Monday, November 25, 2013

Find dangles using QGIS

QGIS Desktop 2 has a easy to use plug-in - Topology Checker, that can be used to identify dangles in linear features. If it is not installed, then it is a simple matter to use the Plug-in Manager to download and install it, as shown below.

Using the Topology Checker to find dangles is straightforward. Just choose the linear feature layer and define the validation rule(s), and run it. An example usage is illustrated below.

  1. Start QGIS 2. Load and display a linear feature layer e.g. segments.

  2. Select Vector | Topology Checker | Topology Checker.

    The Topology Checker pane appears on the right.

  3. In the Topology Checker pane, click Configure.

    The Topology Rules Settings appear.

  4. In the Current Rules first drop down combo box, choose a linear feature e.g. segments.

    The second and/or third combo boxes are enabled.

  5. In the second combo box, choose a validation rule e.g. must not have dangles. Click Add Rule.

    The rule is added to the list.

  6. Click OK.
  7. In the Topology Checker pane, click Validate All.

    The dangles are listed.

  8. In the list, select one error.

    The dangle is highlighted and centered in the map.

Monday, November 18, 2013

Simple shortest path analysis using QGIS Road Graph plug-in

There is a Road Graph plug-in that can be installed in QGIS, and used to perform directional and non-directional shortest path analysis. Using the plug-in is quite straight forward, provided the network data is available and topologically clean. The following is an example showing a non-directional shortest path calculation using a linear metro network layer from a SpatiaLite database but it could from any GIS format.

  1. Start up QGIS 2. Load and display a linear network layer e.g. segments.

  2. Select Vector | Road Graph | Settings.

    The Road graph plugin settings appear.

  3. In the Layer field, choose the linear network layer e.g. segments.
  4. Optional. In the Time unit field, choose the time units to report on e.g. minutes.
  5. Optional. In the Distance unit field, choose the distance units to report on e.g. meter.
  6. Optional. In the Topology tolerance field, type in a non-zero value, if there are gaps in your linear network. Leave it zero if your network is topologically clean.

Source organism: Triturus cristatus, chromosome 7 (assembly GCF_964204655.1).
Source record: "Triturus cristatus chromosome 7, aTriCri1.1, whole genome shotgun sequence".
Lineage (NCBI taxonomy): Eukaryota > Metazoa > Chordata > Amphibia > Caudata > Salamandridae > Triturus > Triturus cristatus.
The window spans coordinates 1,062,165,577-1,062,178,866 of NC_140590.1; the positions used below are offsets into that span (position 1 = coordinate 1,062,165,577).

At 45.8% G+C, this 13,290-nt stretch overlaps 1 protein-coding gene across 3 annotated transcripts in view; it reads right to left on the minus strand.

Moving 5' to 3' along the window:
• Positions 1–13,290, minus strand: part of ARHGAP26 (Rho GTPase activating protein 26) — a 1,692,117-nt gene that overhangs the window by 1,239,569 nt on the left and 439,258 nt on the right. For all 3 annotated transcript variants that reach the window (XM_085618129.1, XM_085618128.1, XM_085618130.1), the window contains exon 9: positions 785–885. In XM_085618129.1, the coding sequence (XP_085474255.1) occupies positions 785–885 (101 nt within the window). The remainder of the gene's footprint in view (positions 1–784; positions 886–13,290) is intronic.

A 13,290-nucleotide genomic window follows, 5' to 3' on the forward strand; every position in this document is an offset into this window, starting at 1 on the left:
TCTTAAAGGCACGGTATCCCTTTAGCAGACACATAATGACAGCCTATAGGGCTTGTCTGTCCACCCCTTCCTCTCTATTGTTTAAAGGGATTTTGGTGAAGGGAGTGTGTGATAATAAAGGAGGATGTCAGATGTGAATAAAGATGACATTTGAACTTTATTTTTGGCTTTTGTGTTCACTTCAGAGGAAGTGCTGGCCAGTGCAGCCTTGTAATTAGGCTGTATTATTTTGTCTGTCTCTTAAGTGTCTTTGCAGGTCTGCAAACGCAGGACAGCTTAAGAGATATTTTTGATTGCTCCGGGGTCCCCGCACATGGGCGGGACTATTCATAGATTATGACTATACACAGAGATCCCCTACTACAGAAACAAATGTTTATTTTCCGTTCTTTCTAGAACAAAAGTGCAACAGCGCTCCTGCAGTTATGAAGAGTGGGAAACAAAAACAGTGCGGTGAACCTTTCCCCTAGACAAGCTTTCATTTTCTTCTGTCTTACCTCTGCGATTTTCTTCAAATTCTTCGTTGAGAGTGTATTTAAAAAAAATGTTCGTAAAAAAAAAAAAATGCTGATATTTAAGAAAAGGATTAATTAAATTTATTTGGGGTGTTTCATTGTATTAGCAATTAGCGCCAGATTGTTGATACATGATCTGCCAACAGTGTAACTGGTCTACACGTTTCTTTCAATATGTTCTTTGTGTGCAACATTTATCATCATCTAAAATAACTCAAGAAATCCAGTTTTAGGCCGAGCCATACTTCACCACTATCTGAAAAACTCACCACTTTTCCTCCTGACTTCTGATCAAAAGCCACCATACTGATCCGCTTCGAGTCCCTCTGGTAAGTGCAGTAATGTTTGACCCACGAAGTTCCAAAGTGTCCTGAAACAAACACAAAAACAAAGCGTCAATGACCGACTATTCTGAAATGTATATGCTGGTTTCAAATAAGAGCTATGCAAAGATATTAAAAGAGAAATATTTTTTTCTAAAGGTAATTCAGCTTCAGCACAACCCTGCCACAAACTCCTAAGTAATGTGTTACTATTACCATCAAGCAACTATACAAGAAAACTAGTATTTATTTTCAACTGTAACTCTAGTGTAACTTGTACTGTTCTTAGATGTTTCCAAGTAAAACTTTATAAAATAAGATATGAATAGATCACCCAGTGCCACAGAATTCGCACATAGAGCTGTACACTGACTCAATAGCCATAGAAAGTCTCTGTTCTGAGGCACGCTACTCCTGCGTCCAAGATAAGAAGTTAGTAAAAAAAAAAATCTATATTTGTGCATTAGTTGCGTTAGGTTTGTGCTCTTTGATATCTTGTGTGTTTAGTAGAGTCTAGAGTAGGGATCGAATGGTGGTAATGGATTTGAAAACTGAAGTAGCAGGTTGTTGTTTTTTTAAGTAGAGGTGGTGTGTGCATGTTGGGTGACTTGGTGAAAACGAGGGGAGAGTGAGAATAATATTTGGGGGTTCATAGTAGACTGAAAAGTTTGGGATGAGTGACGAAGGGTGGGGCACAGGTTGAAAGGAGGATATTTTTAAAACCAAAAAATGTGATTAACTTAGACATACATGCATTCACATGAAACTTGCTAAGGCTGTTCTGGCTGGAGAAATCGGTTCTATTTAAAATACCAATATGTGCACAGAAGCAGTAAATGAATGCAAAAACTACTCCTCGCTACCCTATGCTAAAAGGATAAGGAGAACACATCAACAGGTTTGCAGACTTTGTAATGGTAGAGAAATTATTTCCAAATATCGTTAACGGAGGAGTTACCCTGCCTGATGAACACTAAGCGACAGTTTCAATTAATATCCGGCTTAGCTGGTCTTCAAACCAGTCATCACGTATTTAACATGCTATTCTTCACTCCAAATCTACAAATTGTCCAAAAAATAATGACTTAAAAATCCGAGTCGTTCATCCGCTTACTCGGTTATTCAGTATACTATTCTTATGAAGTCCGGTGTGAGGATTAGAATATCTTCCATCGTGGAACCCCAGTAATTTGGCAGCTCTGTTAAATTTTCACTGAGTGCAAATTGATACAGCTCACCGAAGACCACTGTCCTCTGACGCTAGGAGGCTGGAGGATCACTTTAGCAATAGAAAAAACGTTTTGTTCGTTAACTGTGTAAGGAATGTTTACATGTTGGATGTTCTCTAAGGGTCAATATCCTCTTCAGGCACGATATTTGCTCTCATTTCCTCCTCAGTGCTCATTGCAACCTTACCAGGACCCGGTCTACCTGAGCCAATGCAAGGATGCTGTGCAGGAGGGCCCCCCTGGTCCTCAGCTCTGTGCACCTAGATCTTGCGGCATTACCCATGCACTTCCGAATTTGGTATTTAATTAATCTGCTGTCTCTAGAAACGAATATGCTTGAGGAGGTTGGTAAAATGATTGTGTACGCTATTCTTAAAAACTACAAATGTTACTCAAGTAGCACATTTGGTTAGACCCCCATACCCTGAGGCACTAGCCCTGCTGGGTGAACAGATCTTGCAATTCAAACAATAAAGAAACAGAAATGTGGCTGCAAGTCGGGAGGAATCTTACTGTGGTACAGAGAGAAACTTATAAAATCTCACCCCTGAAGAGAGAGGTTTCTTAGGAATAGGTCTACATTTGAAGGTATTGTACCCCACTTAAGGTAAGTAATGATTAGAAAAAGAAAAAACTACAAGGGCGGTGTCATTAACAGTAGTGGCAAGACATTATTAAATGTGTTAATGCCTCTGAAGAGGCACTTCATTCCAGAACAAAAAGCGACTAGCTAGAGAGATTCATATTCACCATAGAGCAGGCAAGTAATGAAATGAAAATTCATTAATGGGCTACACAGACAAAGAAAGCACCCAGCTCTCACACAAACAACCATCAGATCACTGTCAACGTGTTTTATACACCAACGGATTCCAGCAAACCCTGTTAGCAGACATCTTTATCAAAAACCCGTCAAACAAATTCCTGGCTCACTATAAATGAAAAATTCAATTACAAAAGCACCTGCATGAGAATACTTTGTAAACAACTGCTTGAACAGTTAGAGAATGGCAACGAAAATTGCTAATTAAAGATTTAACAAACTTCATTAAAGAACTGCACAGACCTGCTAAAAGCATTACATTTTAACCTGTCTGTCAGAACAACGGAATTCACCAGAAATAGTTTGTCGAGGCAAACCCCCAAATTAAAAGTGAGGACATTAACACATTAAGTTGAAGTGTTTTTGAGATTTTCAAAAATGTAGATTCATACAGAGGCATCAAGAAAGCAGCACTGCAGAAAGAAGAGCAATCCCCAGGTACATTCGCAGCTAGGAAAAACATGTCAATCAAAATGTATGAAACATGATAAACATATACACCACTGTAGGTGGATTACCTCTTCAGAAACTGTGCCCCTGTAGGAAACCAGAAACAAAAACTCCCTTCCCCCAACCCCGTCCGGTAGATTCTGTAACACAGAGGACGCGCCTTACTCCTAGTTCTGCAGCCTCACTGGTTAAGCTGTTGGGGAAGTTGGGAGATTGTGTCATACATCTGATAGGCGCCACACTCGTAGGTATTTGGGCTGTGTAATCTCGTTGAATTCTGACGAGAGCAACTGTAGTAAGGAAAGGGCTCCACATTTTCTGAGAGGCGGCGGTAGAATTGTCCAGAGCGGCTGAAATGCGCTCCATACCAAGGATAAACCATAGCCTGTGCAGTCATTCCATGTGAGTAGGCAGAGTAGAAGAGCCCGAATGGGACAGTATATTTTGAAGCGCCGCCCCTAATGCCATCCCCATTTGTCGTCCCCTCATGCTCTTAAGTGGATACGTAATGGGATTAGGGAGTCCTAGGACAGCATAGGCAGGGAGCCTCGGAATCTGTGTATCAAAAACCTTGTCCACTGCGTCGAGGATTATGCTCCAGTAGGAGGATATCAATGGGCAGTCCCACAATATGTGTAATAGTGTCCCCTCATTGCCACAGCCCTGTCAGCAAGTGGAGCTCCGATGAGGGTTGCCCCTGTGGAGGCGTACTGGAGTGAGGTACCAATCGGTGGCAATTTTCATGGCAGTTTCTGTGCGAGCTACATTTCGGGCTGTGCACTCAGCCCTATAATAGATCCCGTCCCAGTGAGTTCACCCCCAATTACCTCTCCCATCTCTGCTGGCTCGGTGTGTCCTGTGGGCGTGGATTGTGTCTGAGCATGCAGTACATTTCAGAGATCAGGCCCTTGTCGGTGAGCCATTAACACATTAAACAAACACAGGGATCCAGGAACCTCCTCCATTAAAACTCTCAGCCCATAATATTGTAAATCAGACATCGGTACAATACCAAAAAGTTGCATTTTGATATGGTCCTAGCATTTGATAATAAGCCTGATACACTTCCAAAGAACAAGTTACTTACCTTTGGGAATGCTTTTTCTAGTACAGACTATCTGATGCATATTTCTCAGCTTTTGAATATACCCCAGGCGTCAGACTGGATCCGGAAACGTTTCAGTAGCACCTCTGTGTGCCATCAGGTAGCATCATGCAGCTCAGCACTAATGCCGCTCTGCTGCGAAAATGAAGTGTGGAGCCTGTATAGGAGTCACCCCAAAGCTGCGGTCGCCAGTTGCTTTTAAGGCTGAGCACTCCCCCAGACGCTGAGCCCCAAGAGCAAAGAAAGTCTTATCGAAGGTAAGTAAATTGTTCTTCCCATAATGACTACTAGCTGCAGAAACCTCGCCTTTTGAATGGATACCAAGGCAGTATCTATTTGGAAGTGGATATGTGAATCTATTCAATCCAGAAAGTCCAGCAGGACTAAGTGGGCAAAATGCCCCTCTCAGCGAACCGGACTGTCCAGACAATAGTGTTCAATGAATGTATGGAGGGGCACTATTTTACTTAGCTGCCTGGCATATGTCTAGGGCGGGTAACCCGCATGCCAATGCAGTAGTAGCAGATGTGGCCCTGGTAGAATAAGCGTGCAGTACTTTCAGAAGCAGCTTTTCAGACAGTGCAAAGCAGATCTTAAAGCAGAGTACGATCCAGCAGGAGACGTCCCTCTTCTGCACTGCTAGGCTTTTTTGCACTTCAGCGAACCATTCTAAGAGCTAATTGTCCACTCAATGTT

7. Click the Default settings tab.

  8. In the Direction field, I chose Two-way direction as my network is bi-direction.
  9. Click OK.
  10. In the Shortest path pane's Start field, click the "cross" button.

  11. Click a starting point of the analysis in the map.
  12. In the Shortest path pane's Stop field, click the "cross" button. Click the ending point in the map.
  13. In the Criterion field, choose Distance.
  14. Click Calculate.

    The shortest path by distance is calculated and displayed in the map.

Monday, November 11, 2013

Split a polygon feature with a digitized line in QGIS

It is possible to split a polygon feature by interactively drawing a line over it in QGIS 2.0 with the Split Feature command. The command doesn't seem to be accessible from the menus and only available as a tool bar item in the Advanced Digitizing tool bar palette. The following shows how to access it to split a polygon.

  1. Start QGIS 2.0. Load and display a vector layer e.g. mask.shp.

  2. Select View | Toolbars. Toggle on Advanced Digitizing.

    The Advanced Digitizing tool bar is displayed.

  3. In the Layers pane, select the polygon layer. Then select Layer | Toggle Editing.

    The polygon layer is enabled for editing.
  4. Click the Split Feature icon.

  5. Digitize a line over a polygon feature.

  6. Right click to complete the line.

    The polygon feature is divided into parts according to the digitized line.

  7. To make the change permanent, toggle off Editing mode.

Monday, November 4, 2013

Burn or rasterize vectors onto GeoTiff images

Once a while I get an unusual request like burning contour vector lines onto GeoTiff images. It's a good thing the open source software GDAL has a gdal_rasterize utility to do the job. Here is an illustrated example of burning vector lines onto a raster image.
Input vector contour lines
Input raster GeoTiff file

  1. Open up a Windows Command Prompt.
  2. Type in the following command, (assuming the GDAL installation bin folder is in the system path).

    C:\> gdal_rasterize -b 1 -b 2 -b 3 -burn 255 -burn 0 -burn 0 -l contour contour.shp lub_tile1.tif

    Note 1: -burn 255 -burn 0 -burn 0 means burn the RGB color values (255, 0, 0).
    Note 2: -b 1 -b 2 -b 3 means to use the three bands of R, G, and B.
    Note 3: this utility will overwrite the input raster file, so make sure there is a backup copy of the file.

    The contour.shp vector lines are burned onto the GeoTiff file lub_tile1.tif.